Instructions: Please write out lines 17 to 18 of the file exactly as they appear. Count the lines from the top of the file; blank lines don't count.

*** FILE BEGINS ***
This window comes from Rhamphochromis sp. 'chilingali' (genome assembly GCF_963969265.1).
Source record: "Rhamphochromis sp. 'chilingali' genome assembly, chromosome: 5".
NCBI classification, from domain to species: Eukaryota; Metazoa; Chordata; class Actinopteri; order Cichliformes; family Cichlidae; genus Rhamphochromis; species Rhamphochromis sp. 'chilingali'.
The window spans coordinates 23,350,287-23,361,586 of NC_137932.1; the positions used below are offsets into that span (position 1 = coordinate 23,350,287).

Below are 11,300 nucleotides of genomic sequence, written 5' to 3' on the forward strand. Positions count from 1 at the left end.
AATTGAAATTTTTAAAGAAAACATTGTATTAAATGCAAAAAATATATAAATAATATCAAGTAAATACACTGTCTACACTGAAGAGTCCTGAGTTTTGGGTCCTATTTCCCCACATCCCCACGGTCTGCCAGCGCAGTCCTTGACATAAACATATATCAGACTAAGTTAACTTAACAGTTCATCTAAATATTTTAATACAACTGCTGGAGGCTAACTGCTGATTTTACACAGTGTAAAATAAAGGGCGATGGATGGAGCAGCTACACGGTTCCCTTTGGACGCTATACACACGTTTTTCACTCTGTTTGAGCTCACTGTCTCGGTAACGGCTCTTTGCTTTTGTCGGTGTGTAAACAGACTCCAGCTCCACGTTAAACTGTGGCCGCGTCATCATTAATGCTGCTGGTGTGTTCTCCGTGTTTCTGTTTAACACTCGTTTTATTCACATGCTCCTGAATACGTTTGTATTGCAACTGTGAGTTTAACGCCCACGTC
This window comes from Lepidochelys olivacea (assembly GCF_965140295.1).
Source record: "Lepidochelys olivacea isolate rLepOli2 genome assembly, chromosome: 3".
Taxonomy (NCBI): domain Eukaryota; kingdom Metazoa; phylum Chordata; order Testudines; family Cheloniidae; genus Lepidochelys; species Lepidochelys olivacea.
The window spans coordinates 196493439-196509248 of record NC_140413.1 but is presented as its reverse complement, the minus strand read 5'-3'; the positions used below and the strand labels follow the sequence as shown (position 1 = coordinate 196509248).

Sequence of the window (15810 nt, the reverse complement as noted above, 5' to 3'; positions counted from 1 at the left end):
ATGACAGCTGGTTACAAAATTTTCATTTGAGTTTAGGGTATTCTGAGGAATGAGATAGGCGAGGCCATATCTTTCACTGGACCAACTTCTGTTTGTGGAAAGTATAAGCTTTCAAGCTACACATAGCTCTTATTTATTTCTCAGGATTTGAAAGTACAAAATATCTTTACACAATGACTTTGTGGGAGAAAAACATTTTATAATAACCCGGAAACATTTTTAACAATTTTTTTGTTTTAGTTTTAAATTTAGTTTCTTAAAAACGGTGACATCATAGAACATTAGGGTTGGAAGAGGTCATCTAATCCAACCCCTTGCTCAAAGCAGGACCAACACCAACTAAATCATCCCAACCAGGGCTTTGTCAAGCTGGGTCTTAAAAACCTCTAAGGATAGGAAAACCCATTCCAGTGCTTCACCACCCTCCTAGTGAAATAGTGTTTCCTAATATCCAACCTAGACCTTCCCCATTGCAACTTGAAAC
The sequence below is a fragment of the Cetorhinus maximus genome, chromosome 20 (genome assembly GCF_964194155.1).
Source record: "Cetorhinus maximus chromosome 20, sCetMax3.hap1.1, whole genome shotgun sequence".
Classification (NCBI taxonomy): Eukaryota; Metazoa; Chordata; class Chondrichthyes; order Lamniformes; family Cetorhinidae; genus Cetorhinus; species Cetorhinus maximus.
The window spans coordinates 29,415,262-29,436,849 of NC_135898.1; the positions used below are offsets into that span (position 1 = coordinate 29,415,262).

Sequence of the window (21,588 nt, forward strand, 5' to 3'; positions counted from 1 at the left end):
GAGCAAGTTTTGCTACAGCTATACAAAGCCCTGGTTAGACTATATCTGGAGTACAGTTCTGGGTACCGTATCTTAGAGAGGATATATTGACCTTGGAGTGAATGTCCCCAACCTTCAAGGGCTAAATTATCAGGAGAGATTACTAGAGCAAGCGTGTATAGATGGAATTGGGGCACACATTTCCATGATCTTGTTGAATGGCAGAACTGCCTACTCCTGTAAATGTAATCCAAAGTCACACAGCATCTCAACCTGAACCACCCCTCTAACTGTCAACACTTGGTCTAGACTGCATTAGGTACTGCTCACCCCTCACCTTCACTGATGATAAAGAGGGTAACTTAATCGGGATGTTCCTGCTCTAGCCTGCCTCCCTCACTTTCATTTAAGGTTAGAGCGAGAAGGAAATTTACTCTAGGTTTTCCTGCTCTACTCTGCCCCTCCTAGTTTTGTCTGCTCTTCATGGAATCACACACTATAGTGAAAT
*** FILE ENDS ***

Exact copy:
Sequence of the window (21,588 nt, forward strand, 5' to 3'; positions counted from 1 at the left end):
GAGCAAGTTTTGCTACAGCTATACAAAGCCCTGGTTAGACTATATCTGGAGTACAGTTCTGGGTACCGTATCTTAGAGAGGATATATTGACCTTGGAGTGAATGTCCCCAACCTTCAAGGGCTAAATTATCAGGAGAGATTACTAGAGCAAGCGTGTATAGATGGAATTGGGGCACACATTTCCATGATCTTGTTGAATGGCAGAACTGCCTACTCCTGTAAATGTAATCCAAAGTCACACAGCATCTCAACCTGAACCACCCCTCTAACTGTCAACACTTGGTCTAGACTGCATTAGGTACTGCTCACCCCTCACCTTCACTGATGATAAAGAGGGTAACTTAATCGGGATGTTCCTGCTCTAGCCTGCCTCCCTCACTTTCATTTAAGGTTAGAGCGAGAAGGAAATTTACTCTAGGTTTTCCTGCTCTACTCTGCCCCTCCTAGTTTTGTCTGCTCTTCATGGAATCACACACTATAGTGAAAT